Men and women have falsely argued from the beginning of time, that to take counsel from the servants of God is to surrender God-given rights of independence. But the argument is false because it misrepresents reality. When we reject the counsel that comes from God, we do not choose to be independent of outside influence. We choose another influence. … We have moral agency as a gift of God. Rather than the right to choose to be free of influence, it is the inalienable right to submit ourselves to whichever of those powers we choose.2

Just as choice-making agents cannot make decisions free of influence, a kite cannot stay aloft from the ground without simultaneously being connected to the ground. That connection is what gives the kite the power to move about. If a kite is not able to move as far away or in the direction it might like, the answer is to get a different string, not to get rid of the string altogether. A stronger, longer string will increase the kite’s freedom. No string whatsoever will make it fall out of the sky, unable to move at all.

Discussion

Elder Eyring reminds us that we cannot go through life without external influences. For example, we are born into the world already indebted to our parents, and our obligations are not of a nature that we can “pay them off” given enough time. To be sure, there are wrong ways that people can influence us, but the presence of influence is not itself a problem; it is a necessity of agency and freedom. The way to freedom is not to sever ties, but to honor them in the right way. The husband fulfills his marital vows even though his wife has weaknesses, and he discovers the freedom of being loved in spite of his own weaknesses. The mother fulfills her parental obligations even though her children can be demanding, and she discovers the power of her newly-developed talents of patience and empathy. The child continues to honor her parents when she is grown even though they sometimes give unsolicited advice, and she discovers that she is more grateful for her parents than she ever realized growing up.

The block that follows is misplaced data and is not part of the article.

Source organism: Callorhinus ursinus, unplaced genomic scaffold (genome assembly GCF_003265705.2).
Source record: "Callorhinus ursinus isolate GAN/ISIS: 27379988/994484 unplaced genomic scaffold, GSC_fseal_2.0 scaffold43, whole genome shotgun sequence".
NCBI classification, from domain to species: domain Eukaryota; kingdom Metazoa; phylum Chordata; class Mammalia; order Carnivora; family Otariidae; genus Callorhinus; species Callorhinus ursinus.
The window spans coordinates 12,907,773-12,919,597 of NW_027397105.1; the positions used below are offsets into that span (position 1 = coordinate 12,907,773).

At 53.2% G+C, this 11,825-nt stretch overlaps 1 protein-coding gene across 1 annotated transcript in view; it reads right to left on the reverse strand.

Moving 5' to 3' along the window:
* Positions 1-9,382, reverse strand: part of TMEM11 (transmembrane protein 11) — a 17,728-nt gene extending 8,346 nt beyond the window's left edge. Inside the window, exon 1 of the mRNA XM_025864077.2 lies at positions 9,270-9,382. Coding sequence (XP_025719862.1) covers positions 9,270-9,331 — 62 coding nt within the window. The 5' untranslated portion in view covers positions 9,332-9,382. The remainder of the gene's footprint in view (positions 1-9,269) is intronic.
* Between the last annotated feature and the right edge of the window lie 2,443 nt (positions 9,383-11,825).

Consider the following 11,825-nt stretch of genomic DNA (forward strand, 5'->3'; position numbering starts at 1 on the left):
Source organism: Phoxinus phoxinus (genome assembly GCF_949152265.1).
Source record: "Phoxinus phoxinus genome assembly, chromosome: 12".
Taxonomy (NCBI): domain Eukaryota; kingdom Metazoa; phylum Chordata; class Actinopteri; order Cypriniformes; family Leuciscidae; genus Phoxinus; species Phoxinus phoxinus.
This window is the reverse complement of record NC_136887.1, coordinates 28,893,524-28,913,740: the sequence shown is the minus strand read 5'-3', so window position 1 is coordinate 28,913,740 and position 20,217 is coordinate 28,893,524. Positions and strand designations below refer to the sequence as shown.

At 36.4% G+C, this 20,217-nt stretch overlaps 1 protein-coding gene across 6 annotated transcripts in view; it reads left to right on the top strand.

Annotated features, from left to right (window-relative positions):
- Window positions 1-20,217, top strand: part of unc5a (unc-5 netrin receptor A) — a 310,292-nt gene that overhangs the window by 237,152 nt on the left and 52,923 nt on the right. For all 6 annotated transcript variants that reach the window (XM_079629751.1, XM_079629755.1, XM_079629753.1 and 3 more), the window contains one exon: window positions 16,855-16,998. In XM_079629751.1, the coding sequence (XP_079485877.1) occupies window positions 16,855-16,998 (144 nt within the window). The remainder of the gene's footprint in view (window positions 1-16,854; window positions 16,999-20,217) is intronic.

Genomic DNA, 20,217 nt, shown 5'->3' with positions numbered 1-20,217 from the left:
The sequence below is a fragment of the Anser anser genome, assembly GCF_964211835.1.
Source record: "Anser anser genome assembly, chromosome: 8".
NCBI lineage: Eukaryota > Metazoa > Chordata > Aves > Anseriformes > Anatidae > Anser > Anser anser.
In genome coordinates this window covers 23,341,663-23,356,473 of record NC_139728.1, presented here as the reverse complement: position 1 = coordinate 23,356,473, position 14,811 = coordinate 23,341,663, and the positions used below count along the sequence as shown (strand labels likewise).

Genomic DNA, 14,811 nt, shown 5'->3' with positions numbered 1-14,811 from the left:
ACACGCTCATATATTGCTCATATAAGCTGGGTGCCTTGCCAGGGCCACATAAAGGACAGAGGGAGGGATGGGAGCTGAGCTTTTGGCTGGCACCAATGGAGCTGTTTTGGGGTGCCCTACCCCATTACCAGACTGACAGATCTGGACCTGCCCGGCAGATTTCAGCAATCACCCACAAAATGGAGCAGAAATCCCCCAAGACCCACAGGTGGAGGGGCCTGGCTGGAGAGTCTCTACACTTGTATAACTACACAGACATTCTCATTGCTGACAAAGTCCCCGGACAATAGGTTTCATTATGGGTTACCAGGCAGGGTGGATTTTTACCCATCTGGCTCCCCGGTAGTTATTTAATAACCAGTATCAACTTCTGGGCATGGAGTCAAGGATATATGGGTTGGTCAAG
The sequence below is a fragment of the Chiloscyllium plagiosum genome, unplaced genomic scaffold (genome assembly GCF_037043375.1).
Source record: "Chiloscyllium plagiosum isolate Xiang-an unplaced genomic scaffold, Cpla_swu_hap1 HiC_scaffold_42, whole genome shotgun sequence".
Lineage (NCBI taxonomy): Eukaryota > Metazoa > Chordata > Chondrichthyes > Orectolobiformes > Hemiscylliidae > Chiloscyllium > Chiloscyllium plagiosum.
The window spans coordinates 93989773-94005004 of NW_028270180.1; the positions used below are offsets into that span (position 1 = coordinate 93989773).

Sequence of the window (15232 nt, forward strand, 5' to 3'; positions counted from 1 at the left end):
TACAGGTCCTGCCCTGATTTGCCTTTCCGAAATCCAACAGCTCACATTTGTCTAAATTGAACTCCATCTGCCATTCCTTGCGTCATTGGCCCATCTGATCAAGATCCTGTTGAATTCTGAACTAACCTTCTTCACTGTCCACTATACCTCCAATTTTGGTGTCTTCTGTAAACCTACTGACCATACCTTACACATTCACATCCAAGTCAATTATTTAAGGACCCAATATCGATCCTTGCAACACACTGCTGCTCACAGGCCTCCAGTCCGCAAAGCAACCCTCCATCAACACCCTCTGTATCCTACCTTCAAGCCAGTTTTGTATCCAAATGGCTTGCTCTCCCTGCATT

In Orson Scott Card’s book Ender’s Game, one fictional character tried to make a decision that did not involve in any way the suggestions, needs, or plans of his various relationships. He equated their influence with manipulation, and he began to despair of ever being able to choose without being “controlled.” His sister, in a tongue-in-cheek way, taught him an important truth: “Welcome to the human race. Nobody controls his own life. … The best you can do is choose to be controlled by good people, by people who love you.”3



Notes

1. Renée Beckwith, “Exploring Maternal Ambivalence: Comparing Findings with Two Opposing Paradigms of Intent,” master’s thesis (Provo, Utah: Brigham Young University, 2003).
2. Henry B. Eyring, “Safety in Counsel,” Ensign, Jun. 2008, p. 4–9.

Russell M. Nelson also said, “Often, however, agency is misunderstood. While we are free to choose, once we have made those choices, we are tied to the consequences of those choices”; “Addiction or Freedom,” Ensign, Nov. 1988, p. 6.

3. Orson Scott Card, Ender’s Game (Tor, 1985), ch. 14.